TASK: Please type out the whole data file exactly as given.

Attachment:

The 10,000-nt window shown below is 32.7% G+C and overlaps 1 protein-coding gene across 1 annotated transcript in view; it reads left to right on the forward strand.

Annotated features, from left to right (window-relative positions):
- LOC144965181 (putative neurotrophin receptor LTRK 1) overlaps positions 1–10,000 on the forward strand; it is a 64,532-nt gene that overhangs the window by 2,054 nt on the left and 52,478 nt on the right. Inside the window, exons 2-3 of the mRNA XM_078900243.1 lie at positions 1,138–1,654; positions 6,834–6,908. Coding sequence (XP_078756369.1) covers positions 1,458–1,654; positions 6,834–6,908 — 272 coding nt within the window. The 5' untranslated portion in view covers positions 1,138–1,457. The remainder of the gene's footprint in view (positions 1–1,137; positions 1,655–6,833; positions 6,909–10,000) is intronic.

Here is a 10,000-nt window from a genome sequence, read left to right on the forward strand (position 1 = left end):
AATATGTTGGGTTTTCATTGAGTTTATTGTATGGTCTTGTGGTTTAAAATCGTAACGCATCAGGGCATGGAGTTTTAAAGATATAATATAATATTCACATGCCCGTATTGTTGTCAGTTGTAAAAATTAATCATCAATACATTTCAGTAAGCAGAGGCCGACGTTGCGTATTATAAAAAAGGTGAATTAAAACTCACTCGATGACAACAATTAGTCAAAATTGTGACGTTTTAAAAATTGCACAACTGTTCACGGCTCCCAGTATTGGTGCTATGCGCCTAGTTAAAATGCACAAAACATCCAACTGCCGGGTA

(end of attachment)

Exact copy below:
The 10,000-nt window shown below is 32.7% G+C and overlaps 1 protein-coding gene across 1 annotated transcript in view; it reads left to right on the forward strand.

Annotated features, from left to right (window-relative positions):
- LOC144965181 (putative neurotrophin receptor LTRK 1) overlaps positions 1–10,000 on the forward strand; it is a 64,532-nt gene that overhangs the window by 2,054 nt on the left and 52,478 nt on the right. Inside the window, exons 2-3 of the mRNA XM_078900243.1 lie at positions 1,138–1,654; positions 6,834–6,908. Coding sequence (XP_078756369.1) covers positions 1,458–1,654; positions 6,834–6,908 — 272 coding nt within the window. The 5' untranslated portion in view covers positions 1,138–1,457. The remainder of the gene's footprint in view (positions 1–1,137; positions 1,655–6,833; positions 6,909–10,000) is intronic.

Here is a 10,000-nt window from a genome sequence, read left to right on the forward strand (position 1 = left end):
AATATGTTGGGTTTTCATTGAGTTTATTGTATGGTCTTGTGGTTTAAAATCGTAACGCATCAGGGCATGGAGTTTTAAAGATATAATATAATATTCACATGCCCGTATTGTTGTCAGTTGTAAAAATTAATCATCAATACATTTCAGTAAGCAGAGGCCGACGTTGCGTATTATAAAAAAGGTGAATTAAAACTCACTCGATGACAACAATTAGTCAAAATTGTGACGTTTTAAAAATTGCACAACTGTTCACGGCTCCCAGTATTGGTGCTATGCGCCTAGTTAAAATGCACAAAACATCCAACTGCCGGGTA